Emotional and psychological trauma is the result of extraordinarily stressful events that shatter one’s sense of security. As mentors, understanding the effects of trauma is important in becoming a positive advocate for your mentee. Emotionally traumatic events such as witnessing a parent’s arrest, being physically removed from home to live with a relative or an unfamiliar foster parent, not knowing where the parent is, or when they might return, are all experiences that can leave a child more vulnerable to stress. Parental Incarceration is a traumatic event that scientists and doctors have labeled as one of the Adverse Childhood Experiences or ACEs. Experiencing ACEs in childhood can lead to permanent impacts on physical and emotional health and quality of life.
The impact emotional trauma has on an individual’s brain can manifest in behaviors that seem illogical and difficult to understand. An emotionally traumatic experience causes the brain to enter into a state of fear-related activation or survival mode: fight, flight or freeze (dissociate). This survival response is hard to unlearn. As a result, when someone who has experienced an emotionally traumatic event in the past has been triggered, their reaction may be impulsivity, withdrawal, forgetfulness, sadness, dissociation, agitation, opposition, or “deer in the headlights” stare. These behaviors and responses can be sudden, confusing and seem out of place.
The good news is that the brain is very “elastic” and can change in response to positive experiences. Interventions that restore a sense of safety and control are very important to promoting resilience, or the ability to bounce back from difficult experiences. Many studies show that the primary factor in resilience is having caring and supportive relationships within and outside the family. Relationships that create love and trust provide role models and offer encouragement and reassurance to help bolster a person’s resilience.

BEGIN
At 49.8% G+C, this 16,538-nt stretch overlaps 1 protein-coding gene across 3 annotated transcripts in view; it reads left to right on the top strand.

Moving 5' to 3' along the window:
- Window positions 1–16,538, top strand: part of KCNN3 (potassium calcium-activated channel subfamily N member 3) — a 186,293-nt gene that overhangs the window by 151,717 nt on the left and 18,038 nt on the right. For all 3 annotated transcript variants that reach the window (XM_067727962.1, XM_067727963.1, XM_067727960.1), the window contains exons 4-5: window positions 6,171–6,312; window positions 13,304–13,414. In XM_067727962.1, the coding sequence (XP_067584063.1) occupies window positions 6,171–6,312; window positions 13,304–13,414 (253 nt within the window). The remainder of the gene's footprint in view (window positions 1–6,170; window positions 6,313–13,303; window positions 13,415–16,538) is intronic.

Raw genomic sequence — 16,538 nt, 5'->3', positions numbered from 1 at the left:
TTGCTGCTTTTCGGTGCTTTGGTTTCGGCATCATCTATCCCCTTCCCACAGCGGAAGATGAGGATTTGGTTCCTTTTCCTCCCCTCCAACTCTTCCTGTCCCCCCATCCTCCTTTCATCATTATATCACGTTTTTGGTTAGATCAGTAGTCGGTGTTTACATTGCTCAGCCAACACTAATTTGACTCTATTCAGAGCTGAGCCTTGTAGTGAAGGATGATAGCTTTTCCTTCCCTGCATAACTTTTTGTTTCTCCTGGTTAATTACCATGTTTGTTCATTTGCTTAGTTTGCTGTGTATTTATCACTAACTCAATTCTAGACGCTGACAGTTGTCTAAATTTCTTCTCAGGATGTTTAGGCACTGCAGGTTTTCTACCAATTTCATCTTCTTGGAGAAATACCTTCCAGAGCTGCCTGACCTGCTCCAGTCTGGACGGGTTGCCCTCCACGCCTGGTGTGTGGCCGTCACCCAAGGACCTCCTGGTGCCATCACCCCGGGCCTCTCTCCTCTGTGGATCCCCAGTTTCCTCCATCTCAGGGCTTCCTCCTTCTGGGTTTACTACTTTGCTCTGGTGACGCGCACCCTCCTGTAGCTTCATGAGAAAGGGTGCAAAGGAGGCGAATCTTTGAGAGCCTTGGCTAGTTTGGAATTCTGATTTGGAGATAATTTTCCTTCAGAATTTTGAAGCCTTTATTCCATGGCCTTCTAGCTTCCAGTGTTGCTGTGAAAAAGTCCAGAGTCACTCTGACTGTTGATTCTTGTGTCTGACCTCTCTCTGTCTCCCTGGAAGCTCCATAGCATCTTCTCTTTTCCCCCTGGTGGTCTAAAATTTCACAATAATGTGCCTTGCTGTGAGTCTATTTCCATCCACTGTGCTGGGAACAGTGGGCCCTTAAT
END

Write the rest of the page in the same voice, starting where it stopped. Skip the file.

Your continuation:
By learning to understand kids who have been through trauma we can better position ourselves to support them and help them build the resilience they need to face the challenges in their life.
Below are tips from Caelan Kuban Soma, Detroit based clinical director of the National Institute for Trauma and Loss in Children, a program of the Starr Global Learning Network.
Kids who have experienced trauma aren’t trying to push your buttons.
- Kids who have been through trauma worry about what’s going to happen next. Routine structure can help. Knowing their mentor will come each week, and knowing what to expect from them can help.
- Even if the situation doesn’t seem that bad to you, it’s how the child feels that matters. Being non-judgmental is key.
- Trauma isn’t always associated with violence. We know that a trauma our mentees share is being suddenly separated from their parent due to incarceration or deportation.
- You don’t need to know exactly what caused the trauma to be able to help. Focus on the feelings and don’t worry about the facts.
- Kids who experience trauma need to feel they’re good at something and can influence the world. Helping them create and achieve goals, no matter how small can help. Asking them to teach you how to play a game or complete a project can build that sense of competency that can also provide them with a sense of mastery and control. Instead of telling them they are good at something, give them the opportunity to show you.
- There is a direct connection between stress and learning. High levels of stress, especially when it is prolonged, makes learning tough. Give them a stress free escape during your visit where they don’t have to focus on learning. They may find when they go back to class in the afternoon they are better able to focus.
- Self-regulation can be a major challenge for students suffering from trauma. Taking that break from studying, or even a break from the worries they carry with them by spending time with you, being able to be a kid and just have fun, can help.
- It is ok to ask kids point-blank what you can do to help them make it through the day. Your mentee might tell you they just don’t feel like talking today. Or maybe they will ask to do something more active than usual.
Most importantly, someone who has experienced trauma needs to feel safe. The relationship built between a mentor and a mentee can create that safety. By being a constant, reliable, and accepting presence, you are an anchor for your mentee. By using affirmative self-statements, encouraging their efforts, and acknowledging your mentee’s feelings, you are creating happy experiences that can contribute to a healthy brain chemistry and enhance their emotional well-being.